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Vikings rookie guard David Yankey (66) is working on his technique after missing most OTAs.

CARLOS GONZALEZ, Star Tribune

Vikings rookie guard trying to catch up, find his role

  • Article by: Master Tesfatsion
  • Star Tribune
  • August 4, 2014 - 7:16 AM

– Vikings tackle Matt Kalil hardly hears a peep from rookie guard David Yankey.

“He’s a quiet guy,” Kalil said.

You won’t hear Yankey say much. You won’t catch him joking around at practice. He won’t clog your Twitter timeline with 20 tweets a day.

For a rookie, that’s not a bad thing. Yankey is going through the process of breaking out of his shell and adapting to a new locker room, like he did at Stanford. The same could be said on the field as well, where Yankey hopes to find a role on a veteran-led Vikings offensive line.

Yankey hasn’t received first-team reps at left guard during training camp, and that won’t be in Vikings coach Mike Zimmer’s future plans. Yankey is expected to initially back up Charlie Johnson, who has started at left guard for the Vikings over the past three seasons.

“He’s unquestionably the first-team guard,” said Yankey, who continued to receive second-team reps in Saturday night’s practice. “I’m just learning from him as much as possible. He’s a great player, very underrated, really technical; one of the oldest O-linemen and a lot of respect for him.”

While Yankey, listed at 6-6 and 315 pounds, already possess a bigger frame than Johnson, 6-4 and 305, Yankey missed most of Vikings’ organized team activities because of an NFL rule that barred a draft pick from participating in OTAs until after he completes his finals. Stanford operates on a quarter system and its spring finals are in mid-June.

Yankey caught a red-eye flight once he completed his finals to participate in the final three OTA sessions, but he missed a considerable amount of time learning technique, including improving his pad level, hands and feet. Yankey said he must specifically improve his body position and avoid leaning on defenders.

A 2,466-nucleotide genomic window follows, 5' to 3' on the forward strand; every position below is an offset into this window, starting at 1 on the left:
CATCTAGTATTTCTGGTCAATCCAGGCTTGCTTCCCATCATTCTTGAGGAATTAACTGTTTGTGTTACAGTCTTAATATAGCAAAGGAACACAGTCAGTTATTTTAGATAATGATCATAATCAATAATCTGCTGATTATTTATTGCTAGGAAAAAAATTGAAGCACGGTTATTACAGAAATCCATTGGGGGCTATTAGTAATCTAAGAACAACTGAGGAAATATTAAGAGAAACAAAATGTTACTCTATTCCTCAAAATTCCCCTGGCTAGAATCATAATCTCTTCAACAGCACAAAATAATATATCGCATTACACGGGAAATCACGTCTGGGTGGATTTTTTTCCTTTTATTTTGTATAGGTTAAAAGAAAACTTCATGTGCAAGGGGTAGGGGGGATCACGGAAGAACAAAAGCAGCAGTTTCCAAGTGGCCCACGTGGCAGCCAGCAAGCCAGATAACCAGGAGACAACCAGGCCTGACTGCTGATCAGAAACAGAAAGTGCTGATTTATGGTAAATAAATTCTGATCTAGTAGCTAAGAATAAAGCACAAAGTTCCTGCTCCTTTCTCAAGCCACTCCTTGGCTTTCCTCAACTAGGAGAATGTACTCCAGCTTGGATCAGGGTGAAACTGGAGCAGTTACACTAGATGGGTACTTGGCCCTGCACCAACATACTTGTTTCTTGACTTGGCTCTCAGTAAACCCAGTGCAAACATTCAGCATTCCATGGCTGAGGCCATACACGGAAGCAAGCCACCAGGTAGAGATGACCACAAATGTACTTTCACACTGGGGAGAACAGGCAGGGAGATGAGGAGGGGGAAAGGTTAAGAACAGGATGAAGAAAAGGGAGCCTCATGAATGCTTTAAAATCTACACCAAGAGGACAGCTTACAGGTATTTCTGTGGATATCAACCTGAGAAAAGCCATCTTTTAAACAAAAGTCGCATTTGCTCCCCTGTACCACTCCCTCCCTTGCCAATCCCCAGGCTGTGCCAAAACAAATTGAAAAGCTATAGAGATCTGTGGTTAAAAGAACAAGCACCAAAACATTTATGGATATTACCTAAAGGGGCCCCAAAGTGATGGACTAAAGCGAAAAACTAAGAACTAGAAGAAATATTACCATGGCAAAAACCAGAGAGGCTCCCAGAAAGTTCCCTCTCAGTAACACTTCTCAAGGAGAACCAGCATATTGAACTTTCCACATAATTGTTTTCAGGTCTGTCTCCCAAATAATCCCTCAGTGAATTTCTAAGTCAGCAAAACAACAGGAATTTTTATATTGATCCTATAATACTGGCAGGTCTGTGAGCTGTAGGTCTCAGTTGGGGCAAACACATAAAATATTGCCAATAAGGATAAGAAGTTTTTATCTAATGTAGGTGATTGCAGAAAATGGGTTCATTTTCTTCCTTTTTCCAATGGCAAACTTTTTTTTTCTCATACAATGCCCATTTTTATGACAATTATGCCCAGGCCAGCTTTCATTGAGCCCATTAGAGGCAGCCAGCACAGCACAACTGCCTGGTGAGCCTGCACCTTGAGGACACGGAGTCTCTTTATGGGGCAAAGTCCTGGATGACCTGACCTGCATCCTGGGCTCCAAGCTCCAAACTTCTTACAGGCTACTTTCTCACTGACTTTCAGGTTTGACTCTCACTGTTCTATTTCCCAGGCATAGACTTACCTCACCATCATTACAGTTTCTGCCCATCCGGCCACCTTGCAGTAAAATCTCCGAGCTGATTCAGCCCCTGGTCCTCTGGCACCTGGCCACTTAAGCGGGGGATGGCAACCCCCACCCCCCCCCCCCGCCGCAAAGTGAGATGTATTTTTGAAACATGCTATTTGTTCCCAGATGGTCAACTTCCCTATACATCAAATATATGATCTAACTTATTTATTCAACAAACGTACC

“That doesn’t mean he won’t get there because he’s a smart kid, but he’s working real hard on his techniques and his sets,” Zimmer said. “He’s not making many mental errors as far as who to block and things like that. He’s got to do a better job in the technical part of the game of what we’re teaching. That may take a little time.”

Yankey’s biggest strength out of college is his ability as a pulling guard, where he shuffles around the tackle to be a lead blocker on runs. Yankey served as a pull guard often at Stanford, where he became the eighth unanimous All-America pick in school history last year.

“You’re almost thinking like a running back,” Yankey said. “You’ve got to see where the hole is and clear that out. And if there’s not a hole, then make one.”

His athleticism stems from a background that includes baseball and basketball, along with football, in middle school. Yankey started playing football in seventh grade and focused strictly on it at Centennial High in Rosewell, Ga.

He moved to Georgia when he was 8, though he was born in Sydney, Australia, to a Ghanaian father, David Sr., and a Czechoslovakian mother, Darina. Yankey’s father died in September from cardiac arrest.

Yankey’s past gives him a different perspective on how to interact in a locker room filled with unique personalities. And it’s perhaps why, wisely, he’s been a silent rookie so far.

“Everyone brings a different background with them,” Yankey said. “Everyone has a different history, different legacy, different ethnicity that they bring. That’s the cool thing about a locker room. You get all those things mixing together.”

Yankey, 22, will be in the team’s future plans on offense once he grasps the techniques he needs. Whether that’ll be at the end of the season or next year depends on how Johnson performs and Yankey’s progress, but the fifth-round pick will get an opportunity to ease into a starting spot — the same way Yankey’s slowly breaking out of his shell with his peers.

“[He’s] working hard,” said Kalil, who went to college rival Southern California. “I respect the heck out of Stanford and the offensive linemen that they produce. I’m excited to see what he brings.”

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